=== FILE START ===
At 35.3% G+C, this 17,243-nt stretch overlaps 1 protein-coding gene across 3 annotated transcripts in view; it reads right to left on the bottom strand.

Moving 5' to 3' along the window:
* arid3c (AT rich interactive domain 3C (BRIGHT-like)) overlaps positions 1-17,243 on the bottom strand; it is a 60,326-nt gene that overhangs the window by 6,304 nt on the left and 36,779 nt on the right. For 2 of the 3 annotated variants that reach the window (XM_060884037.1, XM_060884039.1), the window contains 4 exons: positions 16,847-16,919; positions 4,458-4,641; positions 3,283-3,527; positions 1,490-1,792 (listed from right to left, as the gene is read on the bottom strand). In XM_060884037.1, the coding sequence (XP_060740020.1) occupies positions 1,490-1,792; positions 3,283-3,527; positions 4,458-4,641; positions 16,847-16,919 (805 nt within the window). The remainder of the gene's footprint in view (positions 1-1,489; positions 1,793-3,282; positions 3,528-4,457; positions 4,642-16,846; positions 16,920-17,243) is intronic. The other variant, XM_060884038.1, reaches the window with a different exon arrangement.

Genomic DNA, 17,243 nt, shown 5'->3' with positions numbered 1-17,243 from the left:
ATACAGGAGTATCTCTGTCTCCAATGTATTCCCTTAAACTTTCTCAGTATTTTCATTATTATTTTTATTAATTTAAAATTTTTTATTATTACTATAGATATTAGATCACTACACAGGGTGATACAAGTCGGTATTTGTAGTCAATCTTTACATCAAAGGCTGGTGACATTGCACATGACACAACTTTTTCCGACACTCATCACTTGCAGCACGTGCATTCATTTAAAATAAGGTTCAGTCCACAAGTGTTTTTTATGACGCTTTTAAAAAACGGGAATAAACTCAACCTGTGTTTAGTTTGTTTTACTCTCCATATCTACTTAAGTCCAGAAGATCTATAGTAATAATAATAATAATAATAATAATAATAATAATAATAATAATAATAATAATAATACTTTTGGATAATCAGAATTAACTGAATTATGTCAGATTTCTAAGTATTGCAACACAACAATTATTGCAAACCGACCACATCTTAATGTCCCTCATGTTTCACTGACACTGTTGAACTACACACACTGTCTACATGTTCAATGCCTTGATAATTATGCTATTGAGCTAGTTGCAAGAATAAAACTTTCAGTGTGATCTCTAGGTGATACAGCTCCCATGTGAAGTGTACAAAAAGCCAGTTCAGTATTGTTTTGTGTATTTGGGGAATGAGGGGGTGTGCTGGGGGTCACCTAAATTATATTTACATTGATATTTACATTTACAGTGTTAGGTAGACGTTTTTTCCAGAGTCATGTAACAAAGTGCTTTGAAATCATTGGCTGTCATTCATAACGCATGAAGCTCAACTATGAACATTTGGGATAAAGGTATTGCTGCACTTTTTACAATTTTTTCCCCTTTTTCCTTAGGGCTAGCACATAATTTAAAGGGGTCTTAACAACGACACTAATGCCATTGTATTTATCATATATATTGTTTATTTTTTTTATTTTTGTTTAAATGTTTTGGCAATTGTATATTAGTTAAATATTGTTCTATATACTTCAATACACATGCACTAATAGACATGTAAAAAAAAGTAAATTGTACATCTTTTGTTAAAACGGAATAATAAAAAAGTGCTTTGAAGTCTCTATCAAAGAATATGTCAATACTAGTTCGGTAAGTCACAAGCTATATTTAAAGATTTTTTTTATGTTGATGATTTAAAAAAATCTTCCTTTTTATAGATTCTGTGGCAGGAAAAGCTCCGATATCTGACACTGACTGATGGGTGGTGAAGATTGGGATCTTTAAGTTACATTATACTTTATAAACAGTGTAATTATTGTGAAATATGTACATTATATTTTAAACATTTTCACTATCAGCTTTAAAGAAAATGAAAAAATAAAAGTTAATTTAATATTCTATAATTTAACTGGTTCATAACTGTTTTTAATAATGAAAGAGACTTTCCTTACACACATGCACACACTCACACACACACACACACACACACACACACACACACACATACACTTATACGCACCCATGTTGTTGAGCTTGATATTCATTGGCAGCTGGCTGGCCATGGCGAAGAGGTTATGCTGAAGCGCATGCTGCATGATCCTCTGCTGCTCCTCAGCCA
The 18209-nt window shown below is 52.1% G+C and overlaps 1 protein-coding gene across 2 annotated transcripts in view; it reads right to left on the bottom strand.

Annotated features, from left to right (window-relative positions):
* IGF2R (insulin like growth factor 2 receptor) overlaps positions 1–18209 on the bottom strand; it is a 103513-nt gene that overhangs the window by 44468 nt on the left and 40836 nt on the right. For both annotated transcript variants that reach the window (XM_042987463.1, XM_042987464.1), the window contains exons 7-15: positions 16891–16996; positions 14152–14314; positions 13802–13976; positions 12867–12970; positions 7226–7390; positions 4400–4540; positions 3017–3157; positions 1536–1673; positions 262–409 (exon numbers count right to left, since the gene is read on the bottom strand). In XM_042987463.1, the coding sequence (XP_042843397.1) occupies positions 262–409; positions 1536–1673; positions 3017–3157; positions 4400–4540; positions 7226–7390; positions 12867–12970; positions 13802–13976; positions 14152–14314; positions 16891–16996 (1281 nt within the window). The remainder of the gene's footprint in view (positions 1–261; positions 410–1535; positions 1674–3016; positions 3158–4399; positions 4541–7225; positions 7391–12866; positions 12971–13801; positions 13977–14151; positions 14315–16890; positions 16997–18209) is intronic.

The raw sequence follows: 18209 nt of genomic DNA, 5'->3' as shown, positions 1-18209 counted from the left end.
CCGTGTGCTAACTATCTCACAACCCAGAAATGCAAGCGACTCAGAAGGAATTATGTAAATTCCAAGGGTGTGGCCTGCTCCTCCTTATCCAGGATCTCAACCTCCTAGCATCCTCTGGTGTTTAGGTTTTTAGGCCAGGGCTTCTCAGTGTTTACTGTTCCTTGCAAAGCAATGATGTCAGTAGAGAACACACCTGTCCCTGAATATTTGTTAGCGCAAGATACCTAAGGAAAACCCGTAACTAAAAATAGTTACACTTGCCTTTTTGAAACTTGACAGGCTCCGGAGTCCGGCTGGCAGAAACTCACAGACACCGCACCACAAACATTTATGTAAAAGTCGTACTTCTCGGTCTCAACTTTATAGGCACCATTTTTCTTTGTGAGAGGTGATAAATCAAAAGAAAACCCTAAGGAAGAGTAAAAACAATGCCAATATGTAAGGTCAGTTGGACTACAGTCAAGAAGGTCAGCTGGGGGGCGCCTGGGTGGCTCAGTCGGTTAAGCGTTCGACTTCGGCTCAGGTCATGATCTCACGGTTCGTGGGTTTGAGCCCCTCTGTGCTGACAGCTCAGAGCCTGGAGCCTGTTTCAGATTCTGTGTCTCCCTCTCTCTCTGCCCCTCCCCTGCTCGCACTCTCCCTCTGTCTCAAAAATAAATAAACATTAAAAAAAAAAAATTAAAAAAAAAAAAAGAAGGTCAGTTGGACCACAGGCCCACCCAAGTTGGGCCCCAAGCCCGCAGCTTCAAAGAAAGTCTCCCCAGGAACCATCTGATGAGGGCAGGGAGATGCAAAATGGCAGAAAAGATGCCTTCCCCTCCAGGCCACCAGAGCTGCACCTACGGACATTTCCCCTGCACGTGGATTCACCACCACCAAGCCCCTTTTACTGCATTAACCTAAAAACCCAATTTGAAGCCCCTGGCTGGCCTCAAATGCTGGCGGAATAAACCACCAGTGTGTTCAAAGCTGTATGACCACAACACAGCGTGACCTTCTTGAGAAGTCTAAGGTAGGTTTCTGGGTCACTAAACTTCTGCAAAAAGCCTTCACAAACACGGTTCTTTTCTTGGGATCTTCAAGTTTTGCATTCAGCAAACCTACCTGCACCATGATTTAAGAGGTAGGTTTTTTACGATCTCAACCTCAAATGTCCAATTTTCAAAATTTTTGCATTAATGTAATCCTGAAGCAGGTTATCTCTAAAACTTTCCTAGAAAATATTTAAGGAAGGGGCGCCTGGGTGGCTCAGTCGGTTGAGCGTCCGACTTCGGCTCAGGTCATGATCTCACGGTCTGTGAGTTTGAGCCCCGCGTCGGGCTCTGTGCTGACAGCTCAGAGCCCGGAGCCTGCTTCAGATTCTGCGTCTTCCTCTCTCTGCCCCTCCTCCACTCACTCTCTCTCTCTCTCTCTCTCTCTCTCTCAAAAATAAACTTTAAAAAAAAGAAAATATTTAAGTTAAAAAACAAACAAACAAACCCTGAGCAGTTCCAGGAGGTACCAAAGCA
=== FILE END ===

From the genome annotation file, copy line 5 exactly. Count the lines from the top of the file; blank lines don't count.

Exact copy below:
ATACAGGAGTATCTCTGTCTCCAATGTATTCCCTTAAACTTTCTCAGTATTTTCATTATTATTTTTATTAATTTAAAATTTTTTATTATTACTATAGATATTAGATCACTACACAGGGTGATACAAGTCGGTATTTGTAGTCAATCTTTACATCAAAGGCTGGTGACATTGCACATGACACAACTTTTTCCGACACTCATCACTTGCAGCACGTGCATTCATTTAAAATAAGGTTCAGTCCACAAGTGTTTTTTATGACGCTTTTAAAAAACGGGAATAAACTCAACCTGTGTTTAGTTTGTTTTACTCTCCATATCTACTTAAGTCCAGAAGATCTATAGTAATAATAATAATAATAATAATAATAATAATAATAATAATAATAATAATAATAATACTTTTGGATAATCAGAATTAACTGAATTATGTCAGATTTCTAAGTATTGCAACACAACAATTATTGCAAACCGACCACATCTTAATGTCCCTCATGTTTCACTGACACTGTTGAACTACACACACTGTCTACATGTTCAATGCCTTGATAATTATGCTATTGAGCTAGTTGCAAGAATAAAACTTTCAGTGTGATCTCTAGGTGATACAGCTCCCATGTGAAGTGTACAAAAAGCCAGTTCAGTATTGTTTTGTGTATTTGGGGAATGAGGGGGTGTGCTGGGGGTCACCTAAATTATATTTACATTGATATTTACATTTACAGTGTTAGGTAGACGTTTTTTCCAGAGTCATGTAACAAAGTGCTTTGAAATCATTGGCTGTCATTCATAACGCATGAAGCTCAACTATGAACATTTGGGATAAAGGTATTGCTGCACTTTTTACAATTTTTTCCCCTTTTTCCTTAGGGCTAGCACATAATTTAAAGGGGTCTTAACAACGACACTAATGCCATTGTATTTATCATATATATTGTTTATTTTTTTTATTTTTGTTTAAATGTTTTGGCAATTGTATATTAGTTAAATATTGTTCTATATACTTCAATACACATGCACTAATAGACATGTAAAAAAAAGTAAATTGTACATCTTTTGTTAAAACGGAATAATAAAAAAGTGCTTTGAAGTCTCTATCAAAGAATATGTCAATACTAGTTCGGTAAGTCACAAGCTATATTTAAAGATTTTTTTTATGTTGATGATTTAAAAAAATCTTCCTTTTTATAGATTCTGTGGCAGGAAAAGCTCCGATATCTGACACTGACTGATGGGTGGTGAAGATTGGGATCTTTAAGTTACATTATACTTTATAAACAGTGTAATTATTGTGAAATATGTACATTATATTTTAAACATTTTCACTATCAGCTTTAAAGAAAATGAAAAAATAAAAGTTAATTTAATATTCTATAATTTAACTGGTTCATAACTGTTTTTAATAATGAAAGAGACTTTCCTTACACACATGCACACACTCACACACACACACACACACACACACACACACACACACATACACTTATACGCACCCATGTTGTTGAGCTTGATATTCATTGGCAGCTGGCTGGCCATGGCGAAGAGGTTATGCTGAAGCGCATGCTGCATGATCCTCTGCTGCTCCTCAGCCA